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Sofosbuvir for the treatment of chronic hepatitis C: between current evidence and future perspectives

Authors Degasperi E, Aghemo A

Received 14 December 2013

Accepted for publication 12 March 2014

Published 29 April 2014 Volume 2014:6 Pages 25—33

DOI https://doi.org/10.2147/HMER.S44375

Checked for plagiarism Yes

Review by Single-blind

Peer reviewer comments 3


Elisabetta Degasperi, Alessio Aghemo

Division of Gastroenterology and Hepatology, AM and M Migliavacca Center, Fondazione IRCCS Ca' Granda Maggiore Hospital, University of Milan, Milan, Italy

Abstract: In recent years, clinical research in the field of new treatments for chronic hepatitis C (HCV) has been devoted to developing regimens based on direct-acting antivirals (DAAs), with the goal of increasing treatment efficacy and improving tolerability and safety. This can be achieved by Peginterferon (PegIFN)-free anti-HCV regimens, as PegIFN is responsible for many side effects and limits treatment access due to contraindications in some patient categories. Sofosbuvir (SOF) is the first compound to enter the market with IFN-free combination regimens; it belongs to the nucleotide inhibitors of viral polymerase NS5B and acts as a chain terminator during the HCV replication process, exhibiting pan-genotypic antiviral activity with a high barrier to resistance. Clinical trials in HCV genotype 2/3 patients have demonstrated optimal efficacy in HCV-2, where the combination SOF/ribavirin (Rbv) for 12 weeks resulted in >90% sustained virological response (SVR) rates, while HCV-3 patients with advanced liver fibrosis and previous failure to PegIFN plus Rbv therapy still require individualized and optimized treatment strategies. Historically difficult-to-treat genotypes HCV-1, -4–6 can benefit from reduced duration of PegIFN plus SOF and Rbv, while IFN-free regimens in these patients will be based on SOF in combination with other DAA classes. Due to an optimal tolerability and safety profile with no significant drug-to-drug interactions, SOF is currently undergoing clinical trials in the setting of pre- and post-liver transplantation and HIV-coinfected patients, with the objective to address the until now unmet need for safe and efficient treatment in these populations. This article provides an overview of SOF features and the main clinical trials, discussing key results and potential future developments.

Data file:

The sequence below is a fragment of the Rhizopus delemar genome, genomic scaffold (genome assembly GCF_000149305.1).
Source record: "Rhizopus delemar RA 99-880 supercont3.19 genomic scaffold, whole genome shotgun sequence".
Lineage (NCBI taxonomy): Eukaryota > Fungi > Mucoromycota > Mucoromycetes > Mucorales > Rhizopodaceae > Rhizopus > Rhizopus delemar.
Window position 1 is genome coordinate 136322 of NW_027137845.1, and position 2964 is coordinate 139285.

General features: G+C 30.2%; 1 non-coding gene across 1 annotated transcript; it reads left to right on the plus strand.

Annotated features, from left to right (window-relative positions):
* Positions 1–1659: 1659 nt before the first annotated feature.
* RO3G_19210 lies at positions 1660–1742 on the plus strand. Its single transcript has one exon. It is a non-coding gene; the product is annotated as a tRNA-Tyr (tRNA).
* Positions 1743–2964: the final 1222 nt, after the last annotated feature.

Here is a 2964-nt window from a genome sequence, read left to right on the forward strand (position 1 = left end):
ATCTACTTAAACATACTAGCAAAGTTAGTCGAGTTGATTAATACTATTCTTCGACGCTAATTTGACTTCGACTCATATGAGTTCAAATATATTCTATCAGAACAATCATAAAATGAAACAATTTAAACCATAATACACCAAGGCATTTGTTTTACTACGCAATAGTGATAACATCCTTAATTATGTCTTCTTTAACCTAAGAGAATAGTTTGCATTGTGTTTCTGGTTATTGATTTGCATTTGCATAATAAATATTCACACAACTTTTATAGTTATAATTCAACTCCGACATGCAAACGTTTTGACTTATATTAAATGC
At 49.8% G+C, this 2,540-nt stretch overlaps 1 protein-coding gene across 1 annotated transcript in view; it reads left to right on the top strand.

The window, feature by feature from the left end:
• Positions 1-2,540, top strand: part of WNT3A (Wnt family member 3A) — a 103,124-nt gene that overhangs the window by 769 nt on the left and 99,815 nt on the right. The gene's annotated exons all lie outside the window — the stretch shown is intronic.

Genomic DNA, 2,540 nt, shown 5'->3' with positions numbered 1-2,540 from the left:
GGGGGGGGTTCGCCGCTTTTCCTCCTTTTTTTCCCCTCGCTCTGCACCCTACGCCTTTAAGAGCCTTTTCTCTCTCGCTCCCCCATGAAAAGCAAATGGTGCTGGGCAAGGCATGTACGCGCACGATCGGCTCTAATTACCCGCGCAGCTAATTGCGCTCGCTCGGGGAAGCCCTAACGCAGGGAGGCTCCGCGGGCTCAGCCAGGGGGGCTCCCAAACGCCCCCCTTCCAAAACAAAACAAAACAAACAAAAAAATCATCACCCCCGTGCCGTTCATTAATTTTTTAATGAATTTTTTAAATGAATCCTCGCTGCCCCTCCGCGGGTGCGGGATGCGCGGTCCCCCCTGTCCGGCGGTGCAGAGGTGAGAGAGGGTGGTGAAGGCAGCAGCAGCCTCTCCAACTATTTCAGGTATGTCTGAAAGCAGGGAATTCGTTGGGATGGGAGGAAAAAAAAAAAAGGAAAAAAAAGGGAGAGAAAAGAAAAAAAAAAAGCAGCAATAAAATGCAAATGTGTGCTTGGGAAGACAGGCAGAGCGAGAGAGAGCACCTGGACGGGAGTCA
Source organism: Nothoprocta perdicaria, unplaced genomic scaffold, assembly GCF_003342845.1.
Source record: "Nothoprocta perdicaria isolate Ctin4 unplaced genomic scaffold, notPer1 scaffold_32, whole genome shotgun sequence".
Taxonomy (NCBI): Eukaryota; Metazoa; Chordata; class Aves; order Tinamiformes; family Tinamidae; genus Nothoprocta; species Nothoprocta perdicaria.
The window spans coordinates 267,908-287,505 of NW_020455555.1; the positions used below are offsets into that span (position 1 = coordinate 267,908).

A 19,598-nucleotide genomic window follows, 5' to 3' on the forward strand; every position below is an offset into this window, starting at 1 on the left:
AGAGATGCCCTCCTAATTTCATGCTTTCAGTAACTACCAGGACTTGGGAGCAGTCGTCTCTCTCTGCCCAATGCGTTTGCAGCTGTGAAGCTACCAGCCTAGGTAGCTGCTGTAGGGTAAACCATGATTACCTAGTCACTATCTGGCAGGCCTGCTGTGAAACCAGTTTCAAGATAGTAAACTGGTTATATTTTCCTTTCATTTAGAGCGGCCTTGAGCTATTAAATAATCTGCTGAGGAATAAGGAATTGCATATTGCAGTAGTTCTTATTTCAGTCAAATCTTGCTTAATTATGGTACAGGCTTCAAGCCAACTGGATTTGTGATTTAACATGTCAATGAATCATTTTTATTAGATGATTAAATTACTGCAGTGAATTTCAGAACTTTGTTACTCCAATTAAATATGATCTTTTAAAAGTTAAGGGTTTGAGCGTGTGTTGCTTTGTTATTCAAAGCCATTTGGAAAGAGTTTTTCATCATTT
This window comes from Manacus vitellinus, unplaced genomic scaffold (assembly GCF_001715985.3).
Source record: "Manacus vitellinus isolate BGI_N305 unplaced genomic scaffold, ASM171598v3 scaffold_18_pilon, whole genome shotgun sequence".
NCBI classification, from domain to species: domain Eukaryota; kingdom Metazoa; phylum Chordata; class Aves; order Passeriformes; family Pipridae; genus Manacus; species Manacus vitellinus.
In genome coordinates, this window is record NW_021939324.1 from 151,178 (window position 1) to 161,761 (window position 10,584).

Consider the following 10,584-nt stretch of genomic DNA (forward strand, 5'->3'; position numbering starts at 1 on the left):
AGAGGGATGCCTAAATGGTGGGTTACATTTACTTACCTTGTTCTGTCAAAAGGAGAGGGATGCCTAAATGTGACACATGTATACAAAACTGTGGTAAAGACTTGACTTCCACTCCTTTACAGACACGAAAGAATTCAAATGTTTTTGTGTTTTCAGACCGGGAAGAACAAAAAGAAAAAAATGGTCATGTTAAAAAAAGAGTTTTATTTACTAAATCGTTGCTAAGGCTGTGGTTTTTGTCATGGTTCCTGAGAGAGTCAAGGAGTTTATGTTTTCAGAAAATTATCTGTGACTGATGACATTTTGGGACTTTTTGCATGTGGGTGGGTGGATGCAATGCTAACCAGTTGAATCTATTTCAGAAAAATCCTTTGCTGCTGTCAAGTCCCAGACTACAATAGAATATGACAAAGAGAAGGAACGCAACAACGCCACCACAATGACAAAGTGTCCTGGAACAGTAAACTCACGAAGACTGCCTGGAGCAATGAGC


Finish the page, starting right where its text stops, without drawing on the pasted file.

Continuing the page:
Keywords: sofosbuvir, hepatitis C, antiviral treatment

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